1. Ensure accountability for bot actions: As organizations rushed to set up RPA projects during the COVID pandemic in order to minimize costs by automating boring tasks, the most common mistake they made was not differentiating between bot identities and bot operators. Organizations can ensure dedicated identification credentials and identity naming standards by assigning a unique identity to each RPA bot and process. To add yet another layer of security, implementing a two-factor authentication along with the username and password authentication can be a lifesaver.

  2. Breaks in security on-demand by abuse and fraud can be avoided: Implementing RPA can lead to an increase in the privileges of an account and, at the same time, increasing the risk of fraud. To avoid this, security leaders need to restrict RPA’s access strictly to what each bot needs in order to accomplish the assigned task. For example, if the RPA bot task is to copy certain values from a database and paste them into an email, it should only have read access to the database rather than writing access.

  3. Protect log integrity: In the case of an RPA security failure, the security team will need to review the logs. Companies commonly feed RPA logging to a separate system, in which logs are stored securely and in great detail. Leaders of security and risk management must ensure that the RPA tool provides a full, system-generated log without gaps that may impact the investigation.

  4. Enabling secure RPA development: The development of RPAs is an ongoing process. It can’t be a one-time activity and needs to be able to evolve to tackle the threats and vulnerabilities. Organizations, to speed up the formation, tend to postpone security considerations until the scripts of the RPA are ready to run.

Extra Measures To Mitigate Security Risks In RPA

  • Conduct periodic risk assessments and regular audits: Ensuring all the bots are operating within the defined set of rules and implementing proper controls to monitor RPA activities. This log should be regularly reviewed. Periodic risk assessments are also needed to track the development of new risks, check if controls have lapsed and regulate whether any robot should be withdrawn.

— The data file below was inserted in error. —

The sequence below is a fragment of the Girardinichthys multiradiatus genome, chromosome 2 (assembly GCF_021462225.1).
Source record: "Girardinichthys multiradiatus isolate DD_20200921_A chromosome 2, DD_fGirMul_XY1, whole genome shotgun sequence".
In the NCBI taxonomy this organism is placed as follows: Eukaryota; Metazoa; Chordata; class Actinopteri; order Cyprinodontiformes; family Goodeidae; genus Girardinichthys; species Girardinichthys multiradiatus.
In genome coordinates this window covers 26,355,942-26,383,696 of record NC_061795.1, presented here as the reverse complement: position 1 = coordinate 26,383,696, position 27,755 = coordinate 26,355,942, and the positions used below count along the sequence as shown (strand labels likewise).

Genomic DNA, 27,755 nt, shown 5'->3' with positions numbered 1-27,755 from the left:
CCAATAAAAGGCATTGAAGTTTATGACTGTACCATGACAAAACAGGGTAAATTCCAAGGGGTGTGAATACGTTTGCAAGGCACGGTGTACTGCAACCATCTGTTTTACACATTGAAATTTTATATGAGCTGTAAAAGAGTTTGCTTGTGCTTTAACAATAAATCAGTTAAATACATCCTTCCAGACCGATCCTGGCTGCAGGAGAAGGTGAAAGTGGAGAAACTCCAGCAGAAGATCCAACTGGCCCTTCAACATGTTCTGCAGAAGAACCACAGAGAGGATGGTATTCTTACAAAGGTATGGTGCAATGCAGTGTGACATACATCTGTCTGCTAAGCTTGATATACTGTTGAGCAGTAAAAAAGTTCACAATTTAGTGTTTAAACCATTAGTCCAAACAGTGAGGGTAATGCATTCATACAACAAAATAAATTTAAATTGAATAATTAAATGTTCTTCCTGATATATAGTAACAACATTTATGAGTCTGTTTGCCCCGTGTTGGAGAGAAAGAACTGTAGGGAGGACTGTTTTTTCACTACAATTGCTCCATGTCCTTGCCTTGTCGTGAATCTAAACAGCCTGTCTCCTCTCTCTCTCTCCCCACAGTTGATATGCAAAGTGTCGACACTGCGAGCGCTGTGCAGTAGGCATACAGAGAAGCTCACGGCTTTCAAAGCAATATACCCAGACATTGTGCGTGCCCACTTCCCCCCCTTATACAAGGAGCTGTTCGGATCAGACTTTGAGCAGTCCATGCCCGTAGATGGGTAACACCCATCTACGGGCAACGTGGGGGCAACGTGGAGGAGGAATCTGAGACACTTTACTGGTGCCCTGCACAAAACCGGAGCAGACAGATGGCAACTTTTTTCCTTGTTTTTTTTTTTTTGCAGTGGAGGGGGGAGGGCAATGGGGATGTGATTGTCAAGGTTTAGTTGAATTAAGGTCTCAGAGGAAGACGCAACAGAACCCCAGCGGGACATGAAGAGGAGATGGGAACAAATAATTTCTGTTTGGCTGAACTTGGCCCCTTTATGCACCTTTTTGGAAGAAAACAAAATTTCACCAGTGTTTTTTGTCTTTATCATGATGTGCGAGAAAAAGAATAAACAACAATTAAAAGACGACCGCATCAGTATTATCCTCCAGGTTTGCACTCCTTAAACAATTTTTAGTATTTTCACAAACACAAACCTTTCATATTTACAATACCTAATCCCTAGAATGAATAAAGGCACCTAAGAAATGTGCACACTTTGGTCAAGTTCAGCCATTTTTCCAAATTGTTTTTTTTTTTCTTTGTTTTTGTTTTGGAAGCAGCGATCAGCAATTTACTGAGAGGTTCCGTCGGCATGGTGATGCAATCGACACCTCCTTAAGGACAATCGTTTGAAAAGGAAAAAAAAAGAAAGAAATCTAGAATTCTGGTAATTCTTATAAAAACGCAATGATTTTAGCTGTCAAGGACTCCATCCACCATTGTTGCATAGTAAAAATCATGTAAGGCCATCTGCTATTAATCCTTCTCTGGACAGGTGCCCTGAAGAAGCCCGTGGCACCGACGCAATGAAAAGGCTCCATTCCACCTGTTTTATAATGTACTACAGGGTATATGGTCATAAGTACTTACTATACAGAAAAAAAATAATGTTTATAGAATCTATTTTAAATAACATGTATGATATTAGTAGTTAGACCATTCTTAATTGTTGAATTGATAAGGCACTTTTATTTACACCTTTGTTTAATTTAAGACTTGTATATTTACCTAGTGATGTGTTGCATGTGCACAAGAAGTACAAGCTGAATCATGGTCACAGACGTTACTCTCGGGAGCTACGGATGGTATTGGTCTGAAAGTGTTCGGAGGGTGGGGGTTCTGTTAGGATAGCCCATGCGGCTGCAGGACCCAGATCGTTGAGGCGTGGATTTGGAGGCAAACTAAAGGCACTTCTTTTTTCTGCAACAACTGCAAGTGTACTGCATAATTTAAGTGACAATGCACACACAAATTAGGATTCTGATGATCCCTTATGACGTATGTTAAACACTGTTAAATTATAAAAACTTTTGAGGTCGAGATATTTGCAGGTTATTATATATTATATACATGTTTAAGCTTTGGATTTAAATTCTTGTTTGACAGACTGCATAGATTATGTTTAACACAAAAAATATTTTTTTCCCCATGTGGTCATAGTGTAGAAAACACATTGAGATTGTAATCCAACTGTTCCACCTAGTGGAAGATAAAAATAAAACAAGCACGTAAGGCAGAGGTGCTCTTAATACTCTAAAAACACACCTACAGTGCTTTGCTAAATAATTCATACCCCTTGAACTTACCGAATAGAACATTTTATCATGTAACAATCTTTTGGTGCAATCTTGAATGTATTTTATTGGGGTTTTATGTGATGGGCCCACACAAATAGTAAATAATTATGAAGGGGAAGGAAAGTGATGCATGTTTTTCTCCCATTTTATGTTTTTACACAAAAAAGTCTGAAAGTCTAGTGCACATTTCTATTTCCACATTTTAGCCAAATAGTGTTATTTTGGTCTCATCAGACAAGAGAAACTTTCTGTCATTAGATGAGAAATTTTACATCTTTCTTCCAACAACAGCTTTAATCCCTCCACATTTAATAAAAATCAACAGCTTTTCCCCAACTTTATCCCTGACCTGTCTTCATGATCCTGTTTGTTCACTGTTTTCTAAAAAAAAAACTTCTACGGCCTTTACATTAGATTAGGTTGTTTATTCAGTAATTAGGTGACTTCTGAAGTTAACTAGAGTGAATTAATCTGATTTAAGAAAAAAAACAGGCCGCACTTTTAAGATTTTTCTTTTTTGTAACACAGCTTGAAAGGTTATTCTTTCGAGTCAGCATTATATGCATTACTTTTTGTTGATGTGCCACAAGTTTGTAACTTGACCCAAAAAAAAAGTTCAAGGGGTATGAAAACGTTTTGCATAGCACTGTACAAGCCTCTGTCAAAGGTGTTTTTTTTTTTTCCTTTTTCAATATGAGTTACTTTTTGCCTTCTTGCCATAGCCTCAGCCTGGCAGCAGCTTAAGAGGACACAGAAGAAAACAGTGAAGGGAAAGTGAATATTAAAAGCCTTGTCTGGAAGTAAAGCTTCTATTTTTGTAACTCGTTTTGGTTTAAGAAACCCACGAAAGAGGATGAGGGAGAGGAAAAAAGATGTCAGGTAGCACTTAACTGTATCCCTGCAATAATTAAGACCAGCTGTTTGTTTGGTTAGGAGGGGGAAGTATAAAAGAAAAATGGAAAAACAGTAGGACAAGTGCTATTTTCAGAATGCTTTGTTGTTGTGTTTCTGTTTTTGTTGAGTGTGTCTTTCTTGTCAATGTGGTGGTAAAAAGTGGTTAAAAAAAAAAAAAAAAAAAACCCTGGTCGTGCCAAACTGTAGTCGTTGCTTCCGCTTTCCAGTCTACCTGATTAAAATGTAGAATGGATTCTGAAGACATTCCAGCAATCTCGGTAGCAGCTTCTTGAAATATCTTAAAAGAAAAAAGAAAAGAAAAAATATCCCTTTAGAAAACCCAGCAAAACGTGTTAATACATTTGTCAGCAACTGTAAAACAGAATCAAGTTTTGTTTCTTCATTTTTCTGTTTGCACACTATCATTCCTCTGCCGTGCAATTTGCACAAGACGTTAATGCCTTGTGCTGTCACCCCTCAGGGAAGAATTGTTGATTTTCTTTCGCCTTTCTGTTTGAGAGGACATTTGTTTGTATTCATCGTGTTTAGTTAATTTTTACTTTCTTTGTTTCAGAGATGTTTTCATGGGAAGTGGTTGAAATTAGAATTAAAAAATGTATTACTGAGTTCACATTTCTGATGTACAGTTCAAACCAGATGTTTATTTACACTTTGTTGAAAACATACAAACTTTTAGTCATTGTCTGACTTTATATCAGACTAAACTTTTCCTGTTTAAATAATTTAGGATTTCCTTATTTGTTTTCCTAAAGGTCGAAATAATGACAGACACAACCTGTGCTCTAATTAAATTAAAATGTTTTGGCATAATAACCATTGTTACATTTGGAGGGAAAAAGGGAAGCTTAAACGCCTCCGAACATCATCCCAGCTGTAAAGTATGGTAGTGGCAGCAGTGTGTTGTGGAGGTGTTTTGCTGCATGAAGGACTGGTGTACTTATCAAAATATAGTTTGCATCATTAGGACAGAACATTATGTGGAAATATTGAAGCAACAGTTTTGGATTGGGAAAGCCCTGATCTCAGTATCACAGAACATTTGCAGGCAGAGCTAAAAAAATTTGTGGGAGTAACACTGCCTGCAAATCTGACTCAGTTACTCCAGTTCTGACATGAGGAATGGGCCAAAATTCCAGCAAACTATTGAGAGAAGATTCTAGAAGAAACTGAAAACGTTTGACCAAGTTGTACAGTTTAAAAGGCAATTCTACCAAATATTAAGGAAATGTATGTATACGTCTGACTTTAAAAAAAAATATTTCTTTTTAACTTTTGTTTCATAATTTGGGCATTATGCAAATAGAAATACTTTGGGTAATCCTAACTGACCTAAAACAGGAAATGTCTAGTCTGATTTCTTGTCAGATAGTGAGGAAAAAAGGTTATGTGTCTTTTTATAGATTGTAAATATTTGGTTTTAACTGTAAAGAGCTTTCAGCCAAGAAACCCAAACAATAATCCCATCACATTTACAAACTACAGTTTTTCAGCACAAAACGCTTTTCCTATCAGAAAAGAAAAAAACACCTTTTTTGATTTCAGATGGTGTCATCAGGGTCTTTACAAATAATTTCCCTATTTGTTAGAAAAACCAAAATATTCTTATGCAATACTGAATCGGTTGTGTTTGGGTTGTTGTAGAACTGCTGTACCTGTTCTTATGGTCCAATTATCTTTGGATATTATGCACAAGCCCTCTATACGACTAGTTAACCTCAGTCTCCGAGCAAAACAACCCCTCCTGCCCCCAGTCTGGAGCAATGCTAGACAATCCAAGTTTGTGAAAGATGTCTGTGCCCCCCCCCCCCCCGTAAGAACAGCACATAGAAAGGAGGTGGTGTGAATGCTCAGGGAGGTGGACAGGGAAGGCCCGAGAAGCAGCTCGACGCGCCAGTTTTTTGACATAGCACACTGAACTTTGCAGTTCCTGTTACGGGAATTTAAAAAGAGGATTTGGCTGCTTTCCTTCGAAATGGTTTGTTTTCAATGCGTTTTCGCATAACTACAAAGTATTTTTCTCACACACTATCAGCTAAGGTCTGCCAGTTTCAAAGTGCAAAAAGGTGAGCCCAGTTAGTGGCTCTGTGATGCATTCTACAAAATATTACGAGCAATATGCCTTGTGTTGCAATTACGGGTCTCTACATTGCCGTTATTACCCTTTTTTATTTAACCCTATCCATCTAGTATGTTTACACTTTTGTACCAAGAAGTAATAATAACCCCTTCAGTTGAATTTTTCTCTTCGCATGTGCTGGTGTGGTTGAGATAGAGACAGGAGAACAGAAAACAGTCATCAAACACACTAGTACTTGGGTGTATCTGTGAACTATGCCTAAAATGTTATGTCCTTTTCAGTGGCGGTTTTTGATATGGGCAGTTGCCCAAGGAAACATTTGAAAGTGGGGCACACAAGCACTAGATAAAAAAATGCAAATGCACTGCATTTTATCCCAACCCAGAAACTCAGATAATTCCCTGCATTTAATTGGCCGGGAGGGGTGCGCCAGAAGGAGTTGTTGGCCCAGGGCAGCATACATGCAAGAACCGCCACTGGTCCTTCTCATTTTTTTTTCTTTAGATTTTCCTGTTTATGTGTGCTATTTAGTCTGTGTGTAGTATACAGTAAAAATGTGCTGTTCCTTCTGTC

• Control access to the RPA environment: Being careful about how organizations grant access to analysts is a requirement. For instance, personal IDs should never be used in RPA, instead, it’s better to use generic IDs.

  • Use a password vault: Using password vaults allows RPA teams to store passwords in a single archive without compromising the security.

  • Ensure process continuity: Organizations must create a clear business continuity plan that outlines the backup procedures and information sources needed to perform each task.


Overall, organizations looking to adopt RPA in order to improve their productivity should plan their employment carefully in order to protect themselves from security breaches. Robotic Process Automation creates layers of applications that are vulnerable to risk and, without supervision, bots may fail to complete their work effectively, causing issues, errors, and potential damage. It is also imperative for organizations to institute the correct security measures as bots may need to access private information; some of these measures include creating audit logs, password vaults, governance frameworks, and version controls. By using these measures, companies will allow RPA to handle security by itself, thereby ensuring optimal bot performance and reduced risk for the business.